The authors highlight several elements that need to be gauged for making decisions about the appropriate levels of effort to reach glycemic targets. Patient attitudes and expected efforts may range from highly motivated with good adherence and self-care abilities to poor motivation, nonadherence, and poor self-care abilities. The potential risks for hypoglycemia and other adverse effects are another element in decision-making.
The recommendations also focus on duration of disease, life expectancy, significant comorbidities, established vascular complications, and the patient’s resources and support system.
The authors make the point that although the recommendations focus on glycemic control, clinicians and patients should also pay attention to other risk factors, and specifically, “aggressive management of cardiovascular risk factors” in light of the increased risk for cardiovascular morbidity and mortality among patients with type 2 diabetes. Physicians should encourage as much physical activity as possible, aiming for a minimum of 150 min/week, consisting of aerobic, resistance, and flexibility training if possible.
If newly diagnosed patients are at or near the HbA1c target of less than 7.5% and they are highly motivated, they should be given a trial of lifestyle changes for 3 to 6 months with a goal of avoiding pharmacotherapy. But for patients with moderate hyperglycemia or for whom lifestyle changes are expected to be unsuccessful, antidiabetic drug therapy, usually with metformin, should be initiated. If lifestyle efforts are eventually successful, drug therapy may be modified or discontinued.
Information to Guide Pharmacotherapy
Many of the drugs to control blood glucose have similar efficacy, said Writing Group cochair Silvio Inzucchi, MD, professor of medicine, clinical director of the Section of Endocrinology, and director of the Yale Diabetes Center at the Yale School of Medicine in New Haven, Connecticut.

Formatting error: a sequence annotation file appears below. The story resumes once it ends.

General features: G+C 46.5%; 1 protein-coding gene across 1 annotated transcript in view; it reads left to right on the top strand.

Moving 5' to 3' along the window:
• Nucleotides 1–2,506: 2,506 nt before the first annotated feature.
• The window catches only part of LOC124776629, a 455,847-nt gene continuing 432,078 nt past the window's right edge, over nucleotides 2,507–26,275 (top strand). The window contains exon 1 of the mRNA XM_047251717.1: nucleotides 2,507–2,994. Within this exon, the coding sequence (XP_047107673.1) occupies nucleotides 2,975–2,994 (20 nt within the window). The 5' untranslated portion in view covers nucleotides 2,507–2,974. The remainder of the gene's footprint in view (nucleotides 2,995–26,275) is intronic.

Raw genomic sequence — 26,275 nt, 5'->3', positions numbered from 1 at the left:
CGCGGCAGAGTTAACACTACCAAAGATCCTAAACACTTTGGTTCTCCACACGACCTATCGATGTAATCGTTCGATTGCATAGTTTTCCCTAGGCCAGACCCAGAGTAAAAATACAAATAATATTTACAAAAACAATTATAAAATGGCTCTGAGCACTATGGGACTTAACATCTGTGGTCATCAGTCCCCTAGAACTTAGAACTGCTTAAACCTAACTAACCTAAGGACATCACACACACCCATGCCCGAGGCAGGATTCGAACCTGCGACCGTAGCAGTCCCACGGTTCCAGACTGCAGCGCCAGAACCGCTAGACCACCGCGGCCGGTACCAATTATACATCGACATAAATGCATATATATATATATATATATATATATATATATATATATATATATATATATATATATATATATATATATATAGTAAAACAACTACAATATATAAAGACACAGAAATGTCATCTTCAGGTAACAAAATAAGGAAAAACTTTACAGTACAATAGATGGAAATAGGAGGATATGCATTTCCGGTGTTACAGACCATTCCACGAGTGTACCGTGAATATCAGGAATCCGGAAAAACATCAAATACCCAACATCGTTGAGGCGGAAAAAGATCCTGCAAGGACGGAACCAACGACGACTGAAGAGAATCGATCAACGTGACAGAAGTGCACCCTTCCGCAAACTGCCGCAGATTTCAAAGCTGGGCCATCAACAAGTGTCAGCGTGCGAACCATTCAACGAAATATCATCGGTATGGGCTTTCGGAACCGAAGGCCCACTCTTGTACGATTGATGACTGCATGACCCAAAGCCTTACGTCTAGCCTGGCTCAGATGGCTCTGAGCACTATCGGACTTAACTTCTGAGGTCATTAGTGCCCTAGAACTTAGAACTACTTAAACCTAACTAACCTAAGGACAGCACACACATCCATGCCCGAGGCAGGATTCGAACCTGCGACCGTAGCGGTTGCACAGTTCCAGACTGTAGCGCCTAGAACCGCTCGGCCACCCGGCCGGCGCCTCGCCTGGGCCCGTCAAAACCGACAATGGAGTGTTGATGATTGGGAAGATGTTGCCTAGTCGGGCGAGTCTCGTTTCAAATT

Based on an extensive review of more than 500 articles, “all of these drugs work more or less to the same extent,” he said. “In the grand scheme of things, when you’re talking about a patient taking a medication for years, perhaps decades, and being faced with side effects of medications, the differences in hemoglobin A1c may actually pale in comparison to how they experience that medication.”
To guide choices of glucose-lowering agents, the authors provide in tabular form summaries of the cellular mechanisms, physiological actions, advantages, disadvantages, and costs of classes of agents and drugs within the classes. They also show an algorithm for escalating treatment, starting with lifestyle changes and progressing to initial drug monotherapy, 2- and then 3-drug therapy, and finally to basal and then more complex insulin strategies.
The recommendations end with considerations of the effects of age, weight, sex/racial/ethnic/genetic differences, the comorbidities of coronary artery disease, heart failure, chronic kidney disease, liver dysfunction, and concerns about hypoglycemia. The authors also point out several areas where data are insufficient and therefore where research efforts should be aimed.
When asked if the new recommendations are feasible given the time allotted to seeing a patient, Andreas Pfeiffer, MD, DrMed, chief of the Department of Clinical Nutrition at the German Institute of Human Nutrition Potsdam-Rehbruecke in Nuthetal, Germany, and professor of internal medicine and director of the Department of Endocrinology, Diabetes and Nutrition at Charité Universitaetsmedizin Berlin, Germany, was cautious in his answer.
“If you calculate the time a doctor has per patient, it’s something like 7 minutes or so, and most patients are used to the physician telling him what he’s supposed to do,” Dr. Pfeiffer said. “In some ways it’s unrealistic” for a physician to explore a patient’s desires, capabilities, tolerances, and social support systems in that amount of time. On the other hand, patients return to the doctor several times over the course of a year, so there are more chances to expand the discussion.
But Dr. Pfeiffer worries whether diabetes specialists may become lax if they are not trying to treat to a specific goal. “Diabetologists have average HbA1c’s in Germany of around 7%, which is pretty good, actually…. And now if you relax the guidelines and say, ‘You don’t really have to care so much about it,’ so where do they go?” he wondered.